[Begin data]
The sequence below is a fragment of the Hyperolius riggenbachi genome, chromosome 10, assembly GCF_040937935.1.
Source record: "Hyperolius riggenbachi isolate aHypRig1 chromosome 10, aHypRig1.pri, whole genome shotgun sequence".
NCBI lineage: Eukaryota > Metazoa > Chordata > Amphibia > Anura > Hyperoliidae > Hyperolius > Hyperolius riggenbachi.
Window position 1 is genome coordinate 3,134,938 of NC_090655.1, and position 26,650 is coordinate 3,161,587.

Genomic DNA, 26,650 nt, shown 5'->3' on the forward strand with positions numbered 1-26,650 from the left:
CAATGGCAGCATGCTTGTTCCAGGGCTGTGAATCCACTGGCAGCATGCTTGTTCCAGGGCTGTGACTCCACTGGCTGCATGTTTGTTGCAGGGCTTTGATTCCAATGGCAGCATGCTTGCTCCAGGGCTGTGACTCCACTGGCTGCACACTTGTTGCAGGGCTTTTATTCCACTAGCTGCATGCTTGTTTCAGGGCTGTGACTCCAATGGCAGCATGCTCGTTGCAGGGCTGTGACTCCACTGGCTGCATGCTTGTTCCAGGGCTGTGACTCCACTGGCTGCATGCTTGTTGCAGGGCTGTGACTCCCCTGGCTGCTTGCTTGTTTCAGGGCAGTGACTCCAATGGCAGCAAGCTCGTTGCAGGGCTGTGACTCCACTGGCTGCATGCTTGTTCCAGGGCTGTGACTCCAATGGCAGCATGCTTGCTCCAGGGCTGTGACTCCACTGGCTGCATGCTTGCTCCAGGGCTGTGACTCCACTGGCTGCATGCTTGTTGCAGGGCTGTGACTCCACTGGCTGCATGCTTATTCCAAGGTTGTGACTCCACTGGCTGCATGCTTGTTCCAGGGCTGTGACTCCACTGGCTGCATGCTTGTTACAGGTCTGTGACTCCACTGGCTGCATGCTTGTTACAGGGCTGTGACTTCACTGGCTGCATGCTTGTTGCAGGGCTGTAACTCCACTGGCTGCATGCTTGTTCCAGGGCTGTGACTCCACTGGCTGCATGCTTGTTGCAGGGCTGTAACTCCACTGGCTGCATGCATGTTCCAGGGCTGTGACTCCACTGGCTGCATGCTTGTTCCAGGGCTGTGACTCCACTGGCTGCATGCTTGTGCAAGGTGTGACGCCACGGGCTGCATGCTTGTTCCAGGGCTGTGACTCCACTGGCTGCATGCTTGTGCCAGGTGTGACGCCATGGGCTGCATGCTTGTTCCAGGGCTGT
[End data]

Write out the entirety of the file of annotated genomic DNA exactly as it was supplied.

The sequence below is a fragment of the Hyperolius riggenbachi genome, chromosome 10, assembly GCF_040937935.1.
Source record: "Hyperolius riggenbachi isolate aHypRig1 chromosome 10, aHypRig1.pri, whole genome shotgun sequence".
NCBI lineage: Eukaryota > Metazoa > Chordata > Amphibia > Anura > Hyperoliidae > Hyperolius > Hyperolius riggenbachi.
Window position 1 is genome coordinate 3,134,938 of NC_090655.1, and position 26,650 is coordinate 3,161,587.

Genomic DNA, 26,650 nt, shown 5'->3' on the forward strand with positions numbered 1-26,650 from the left:
CAATGGCAGCATGCTTGTTCCAGGGCTGTGAATCCACTGGCAGCATGCTTGTTCCAGGGCTGTGACTCCACTGGCTGCATGTTTGTTGCAGGGCTTTGATTCCAATGGCAGCATGCTTGCTCCAGGGCTGTGACTCCACTGGCTGCACACTTGTTGCAGGGCTTTTATTCCACTAGCTGCATGCTTGTTTCAGGGCTGTGACTCCAATGGCAGCATGCTCGTTGCAGGGCTGTGACTCCACTGGCTGCATGCTTGTTCCAGGGCTGTGACTCCACTGGCTGCATGCTTGTTGCAGGGCTGTGACTCCCCTGGCTGCTTGCTTGTTTCAGGGCAGTGACTCCAATGGCAGCAAGCTCGTTGCAGGGCTGTGACTCCACTGGCTGCATGCTTGTTCCAGGGCTGTGACTCCAATGGCAGCATGCTTGCTCCAGGGCTGTGACTCCACTGGCTGCATGCTTGCTCCAGGGCTGTGACTCCACTGGCTGCATGCTTGTTGCAGGGCTGTGACTCCACTGGCTGCATGCTTATTCCAAGGTTGTGACTCCACTGGCTGCATGCTTGTTCCAGGGCTGTGACTCCACTGGCTGCATGCTTGTTACAGGTCTGTGACTCCACTGGCTGCATGCTTGTTACAGGGCTGTGACTTCACTGGCTGCATGCTTGTTGCAGGGCTGTAACTCCACTGGCTGCATGCTTGTTCCAGGGCTGTGACTCCACTGGCTGCATGCTTGTTGCAGGGCTGTAACTCCACTGGCTGCATGCATGTTCCAGGGCTGTGACTCCACTGGCTGCATGCTTGTTCCAGGGCTGTGACTCCACTGGCTGCATGCTTGTGCAAGGTGTGACGCCACGGGCTGCATGCTTGTTCCAGGGCTGTGACTCCACTGGCTGCATGCTTGTGCCAGGTGTGACGCCATGGGCTGCATGCTTGTTCCAGGGCTGT